Q: Pierre, in previous years the GP2 champion often moved straight into F1, but you have had to be patient – this season you’ve been racing in the Japanese Super Formula as you bided your time. Now your Toro Rosso opportunity has come out of nowhere – what are you expecting of yourself?
Pierre Gasly: People probably might think that I am cracking a bit under that pressure. Quite the contrary. I have been working very hard in the past few years to make it to F1 - why should I crack now? This opportunity is simply fantastic – I have been dreaming about this moment since I was a kid. I have been working so hard, being so focused and probably forsaking many things that kids do, but wow, I am here now! Since I started racing I have been competitive in [Formula Renault] two-litre, in 3.5, I have won the GP2 championship and hold P2 in the Japanese Super Formula, only 0.5 points behind leader Hiroaki Ishiura. So I can say that I have been competitive in all the series I have raced in – so why not also in F1! Yes, it is a different car, much more people, but it’s the same tracks and same driving. Quicker yes, but that is the icing on the cake for every driver.
Q: There are expectations from the team. Daniil Kvyat has scored just four points this season. What task have you been given for Sunday? Finishing as the minimum?
PG: Well, very obviously we are not talking about positions – that would be way too early. We don’t know the potential of the car for the weekend. I have been speaking with Carlos (Sainz) and he said that he expects this weekend to be pretty difficult for us. So my target is to learn as quickly as possible and be close to Carlos, who is really at the top of his game at the moment so is a very good benchmark. Having a clean weekend has priority for me: not doing anything stupid, not making any mistakes – that will probably not be so easy when you consider that the conditions are always tricky here and the race is very demanding. But I have been training a lot in the last couple of months, as physically you have to be absolutely on a high when you are reserve driver for Red Bull Racing. I am a big competitor and I am sailing on the fantastic outlook of my first F1 race on Sunday. So of course I want to do well. I am very seldom satisfied with what I do, because I always think that I can do better. I really want to take it session by session and then analyse it with my engineers. I am sure the pace will come. To be honest, I try to take it easy as cramming never gets you anywhere. It has to flow.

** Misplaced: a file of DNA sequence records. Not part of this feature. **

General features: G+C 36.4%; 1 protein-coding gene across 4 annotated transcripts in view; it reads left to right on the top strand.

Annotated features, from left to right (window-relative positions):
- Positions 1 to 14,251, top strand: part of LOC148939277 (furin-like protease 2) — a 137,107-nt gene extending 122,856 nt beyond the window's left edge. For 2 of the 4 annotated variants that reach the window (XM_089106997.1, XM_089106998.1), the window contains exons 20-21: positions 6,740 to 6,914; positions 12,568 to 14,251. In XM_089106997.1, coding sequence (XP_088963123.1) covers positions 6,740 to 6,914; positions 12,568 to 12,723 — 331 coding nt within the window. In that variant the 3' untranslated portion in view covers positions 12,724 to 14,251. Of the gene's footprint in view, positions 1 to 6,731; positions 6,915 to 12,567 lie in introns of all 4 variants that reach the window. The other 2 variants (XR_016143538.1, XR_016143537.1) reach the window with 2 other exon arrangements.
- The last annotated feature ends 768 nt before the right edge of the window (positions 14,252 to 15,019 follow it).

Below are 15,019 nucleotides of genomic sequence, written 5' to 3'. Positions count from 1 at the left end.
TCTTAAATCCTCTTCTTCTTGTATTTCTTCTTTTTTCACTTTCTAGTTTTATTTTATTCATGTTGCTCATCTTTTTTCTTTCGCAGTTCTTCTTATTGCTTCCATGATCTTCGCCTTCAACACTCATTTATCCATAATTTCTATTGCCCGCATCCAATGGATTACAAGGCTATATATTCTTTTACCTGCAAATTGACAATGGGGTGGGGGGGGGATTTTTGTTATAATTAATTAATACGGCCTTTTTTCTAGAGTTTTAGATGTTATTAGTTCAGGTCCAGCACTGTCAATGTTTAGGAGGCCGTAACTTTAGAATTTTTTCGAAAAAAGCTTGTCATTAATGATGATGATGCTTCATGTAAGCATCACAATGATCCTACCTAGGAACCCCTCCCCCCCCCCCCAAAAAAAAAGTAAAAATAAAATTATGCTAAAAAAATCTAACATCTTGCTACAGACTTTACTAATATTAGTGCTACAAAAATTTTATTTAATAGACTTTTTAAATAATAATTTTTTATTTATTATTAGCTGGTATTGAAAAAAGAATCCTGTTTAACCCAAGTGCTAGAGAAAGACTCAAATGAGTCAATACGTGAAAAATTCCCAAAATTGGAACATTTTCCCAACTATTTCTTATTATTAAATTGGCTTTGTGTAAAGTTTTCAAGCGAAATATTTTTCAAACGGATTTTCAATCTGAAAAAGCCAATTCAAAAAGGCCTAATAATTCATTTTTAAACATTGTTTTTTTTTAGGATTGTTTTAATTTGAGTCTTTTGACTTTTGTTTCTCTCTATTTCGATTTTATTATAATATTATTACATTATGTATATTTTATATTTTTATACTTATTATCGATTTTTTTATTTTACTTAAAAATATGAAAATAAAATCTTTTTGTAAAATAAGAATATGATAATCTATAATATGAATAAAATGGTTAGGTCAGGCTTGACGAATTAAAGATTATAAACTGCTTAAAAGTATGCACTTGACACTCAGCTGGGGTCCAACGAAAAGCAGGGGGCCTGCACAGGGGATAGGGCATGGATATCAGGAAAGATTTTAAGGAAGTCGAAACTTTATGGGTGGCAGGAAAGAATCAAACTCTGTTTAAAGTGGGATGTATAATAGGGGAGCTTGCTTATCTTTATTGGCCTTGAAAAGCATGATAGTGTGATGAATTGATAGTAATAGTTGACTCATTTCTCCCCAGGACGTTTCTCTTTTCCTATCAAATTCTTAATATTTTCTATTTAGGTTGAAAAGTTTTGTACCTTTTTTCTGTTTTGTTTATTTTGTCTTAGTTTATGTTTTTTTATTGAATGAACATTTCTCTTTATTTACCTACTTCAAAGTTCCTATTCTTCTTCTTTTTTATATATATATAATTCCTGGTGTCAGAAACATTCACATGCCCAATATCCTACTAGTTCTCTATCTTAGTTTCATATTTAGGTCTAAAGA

Q: What first went through your head when you knew you would be racing this weekend, when the dream suddenly became reality?
PG: The first thing I did was to call my parents. I thanked them for all the things they have done for me – that my dream has come true and all the work is finally paying off. My parents did so much for me to make my career possible – from the first day I started karting. We had really tough times once in a while and they gave everything that they had. I said that they could be proud parents.
Q: Who told you that you are racing this weekend?
PG: Well, I knew that there was something going on and on Monday I heard through the grapevine that I eventually could drive for Toro Rosso this weekend. It was hard for me to fall asleep Monday night (Laughs) and then I got a message from [Red Bull motorsport consultant] Helmut (Marko) on Tuesday morning. That was, of course, the ultimate confirmation that it will really happen. And I know that I am ready. Everything that lies beyond this weekend, we will see. Of course I hope that I will also race in Suzuka in one week’s time – no question about that. There is the last race of the Super Formula Championship in Suzuka on October 22 – the same weekend as the Austin race – so let’s see how many F1 races I will do in the next couple of months. This will be a decision for Red Bull.
Q: With you on the grid this Sunday there will be a total of three French drivers – a very unusual scenario…
PG: Isn’t that great timing? With the French GP returning to the calendar in 2018? Hopefully this will draw masses of French F1 fans to Paul Ricard! I know both Romain Grosjean and Esteban Ocon pretty well. I started with Esteban in karting – you could say that we grew up together until 2013 in [Formula Renault] two litres when I won the championship and he finished third. We’ve spent many years in the same paddocks. And I know how to beat him! (Laughs)